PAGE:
By a series of happy coincidences I had a chance to get in free to the December 30, 1983 Grateful Dead show in San Francisco, but I decided against it because a close friend’s girlfriend was celebrating her thirtieth birthday on the same night and I had received a special invitation. I had a good time at the party, but then the next night I heard that the Dead show had been . . . well, THE SHOW. If I had been there, no doubt I would have been transported into Grateful Dead Heaven, where everything falls away but the sheer spirit of celebration. But I had missed it. I considered this mediocre luck in a crucial season. I found myself regretting it for the first six months of 1984, and I felt it was portentous of all the fun I was going to miss that year through bad decisions or just through circumstance. Summer came round and I came down with mononucleosis while everyone else went up to the California Rainbow Gathering and had revelatory blissed-out times. A couple of good friends insisted that they had me with them in spirit the whole time, but somehow that just didn’t cut it. 1984 would go down as my year of missing the fun, and it would hurt for a while.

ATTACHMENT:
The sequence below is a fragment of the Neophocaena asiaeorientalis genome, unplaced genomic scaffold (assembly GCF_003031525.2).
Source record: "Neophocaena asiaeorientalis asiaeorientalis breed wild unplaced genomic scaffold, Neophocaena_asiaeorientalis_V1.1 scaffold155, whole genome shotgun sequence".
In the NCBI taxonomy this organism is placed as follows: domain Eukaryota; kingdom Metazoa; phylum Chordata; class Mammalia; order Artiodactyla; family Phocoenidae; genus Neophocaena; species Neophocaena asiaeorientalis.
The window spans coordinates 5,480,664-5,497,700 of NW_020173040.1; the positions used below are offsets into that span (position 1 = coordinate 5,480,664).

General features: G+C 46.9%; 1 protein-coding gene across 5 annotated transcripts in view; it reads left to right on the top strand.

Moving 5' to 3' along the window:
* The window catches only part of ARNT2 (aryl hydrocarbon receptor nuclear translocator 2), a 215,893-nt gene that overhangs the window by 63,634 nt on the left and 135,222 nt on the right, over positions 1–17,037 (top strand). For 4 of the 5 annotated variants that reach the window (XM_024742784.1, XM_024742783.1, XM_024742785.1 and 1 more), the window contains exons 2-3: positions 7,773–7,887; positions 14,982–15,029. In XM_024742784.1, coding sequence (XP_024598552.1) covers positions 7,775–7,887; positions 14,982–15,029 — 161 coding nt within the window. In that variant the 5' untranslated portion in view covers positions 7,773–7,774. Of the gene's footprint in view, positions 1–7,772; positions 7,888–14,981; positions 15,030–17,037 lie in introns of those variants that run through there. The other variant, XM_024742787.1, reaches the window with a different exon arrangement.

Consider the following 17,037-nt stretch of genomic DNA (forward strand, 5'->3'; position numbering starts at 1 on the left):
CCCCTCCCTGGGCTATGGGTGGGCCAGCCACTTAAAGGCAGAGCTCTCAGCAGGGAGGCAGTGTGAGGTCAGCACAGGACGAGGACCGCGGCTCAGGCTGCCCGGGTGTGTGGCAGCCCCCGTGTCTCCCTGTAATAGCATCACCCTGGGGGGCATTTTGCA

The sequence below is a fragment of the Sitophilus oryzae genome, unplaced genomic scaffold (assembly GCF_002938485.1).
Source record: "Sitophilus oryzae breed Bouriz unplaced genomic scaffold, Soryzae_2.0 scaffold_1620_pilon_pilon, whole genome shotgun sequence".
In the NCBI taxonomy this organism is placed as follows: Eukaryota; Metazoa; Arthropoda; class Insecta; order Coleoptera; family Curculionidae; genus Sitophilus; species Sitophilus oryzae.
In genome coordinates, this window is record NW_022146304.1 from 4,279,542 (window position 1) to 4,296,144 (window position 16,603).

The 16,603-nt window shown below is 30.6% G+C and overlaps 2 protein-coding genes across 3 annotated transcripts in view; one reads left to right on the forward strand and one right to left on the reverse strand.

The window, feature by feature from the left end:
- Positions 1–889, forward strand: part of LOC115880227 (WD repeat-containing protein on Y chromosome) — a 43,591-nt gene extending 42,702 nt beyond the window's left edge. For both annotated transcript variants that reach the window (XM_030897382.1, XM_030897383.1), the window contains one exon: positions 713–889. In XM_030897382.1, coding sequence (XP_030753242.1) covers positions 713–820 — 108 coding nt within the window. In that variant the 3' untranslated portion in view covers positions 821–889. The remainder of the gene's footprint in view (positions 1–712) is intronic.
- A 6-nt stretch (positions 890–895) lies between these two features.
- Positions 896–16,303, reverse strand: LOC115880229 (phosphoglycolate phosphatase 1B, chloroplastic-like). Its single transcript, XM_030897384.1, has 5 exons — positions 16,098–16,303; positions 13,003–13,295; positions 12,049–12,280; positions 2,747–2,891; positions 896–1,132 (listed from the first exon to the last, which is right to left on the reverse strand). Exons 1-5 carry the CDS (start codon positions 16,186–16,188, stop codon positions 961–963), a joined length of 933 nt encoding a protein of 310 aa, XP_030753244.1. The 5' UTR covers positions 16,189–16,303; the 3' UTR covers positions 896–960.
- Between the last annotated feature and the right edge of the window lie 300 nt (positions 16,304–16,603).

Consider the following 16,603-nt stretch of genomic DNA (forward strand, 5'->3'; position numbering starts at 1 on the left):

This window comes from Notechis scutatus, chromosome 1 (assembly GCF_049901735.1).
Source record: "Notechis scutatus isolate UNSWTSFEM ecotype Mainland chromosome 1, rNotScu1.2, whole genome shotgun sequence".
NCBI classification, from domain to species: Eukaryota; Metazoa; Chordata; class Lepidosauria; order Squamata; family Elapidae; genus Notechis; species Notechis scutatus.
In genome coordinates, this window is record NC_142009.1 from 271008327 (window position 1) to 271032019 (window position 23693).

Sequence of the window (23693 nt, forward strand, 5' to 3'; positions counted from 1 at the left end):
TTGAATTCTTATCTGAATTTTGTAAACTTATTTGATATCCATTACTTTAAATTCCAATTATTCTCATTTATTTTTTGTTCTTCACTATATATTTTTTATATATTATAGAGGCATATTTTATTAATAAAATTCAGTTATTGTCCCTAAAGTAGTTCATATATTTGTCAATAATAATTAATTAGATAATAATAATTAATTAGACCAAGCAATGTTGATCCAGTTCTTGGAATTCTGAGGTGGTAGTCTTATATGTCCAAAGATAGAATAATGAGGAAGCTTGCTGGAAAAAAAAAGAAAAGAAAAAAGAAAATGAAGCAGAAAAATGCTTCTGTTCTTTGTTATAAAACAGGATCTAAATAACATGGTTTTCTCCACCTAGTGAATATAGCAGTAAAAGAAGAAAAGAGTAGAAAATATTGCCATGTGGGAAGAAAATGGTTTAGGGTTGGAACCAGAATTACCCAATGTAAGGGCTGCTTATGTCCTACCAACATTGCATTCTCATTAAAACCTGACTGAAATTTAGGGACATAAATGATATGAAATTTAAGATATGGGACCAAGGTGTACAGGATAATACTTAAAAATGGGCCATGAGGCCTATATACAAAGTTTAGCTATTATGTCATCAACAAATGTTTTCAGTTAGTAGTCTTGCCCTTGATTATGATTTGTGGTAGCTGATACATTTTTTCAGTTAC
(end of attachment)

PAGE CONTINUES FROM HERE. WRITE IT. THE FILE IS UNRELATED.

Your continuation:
Late last year I decided to go on the Great Peace March — a nine-month cross-country walk for global nuclear disarmament — largely as a cure for all my regret. I figured, here was an Incomparable Experience that I would not miss, and it was bound to be so rich in all the things that I lump under the deceptively generic heading of Fun that I need never pine away again over any missed experience. I’m writing this now in Brooklyn, Iowa, about five months into the march, and I’m not disappointed. Nevertheless, even within the context of this marathon peace-walk/camp-out experience there have been (naturally) plenty of opportunities for regrets. And what I’ve figured out is that, in terms of fun, there will always be another chance, another Great Occasion even Greater that the one I thought must have been the Ultimate One of All, which I missed. Just as love is conserved, ecstasy is regenerated.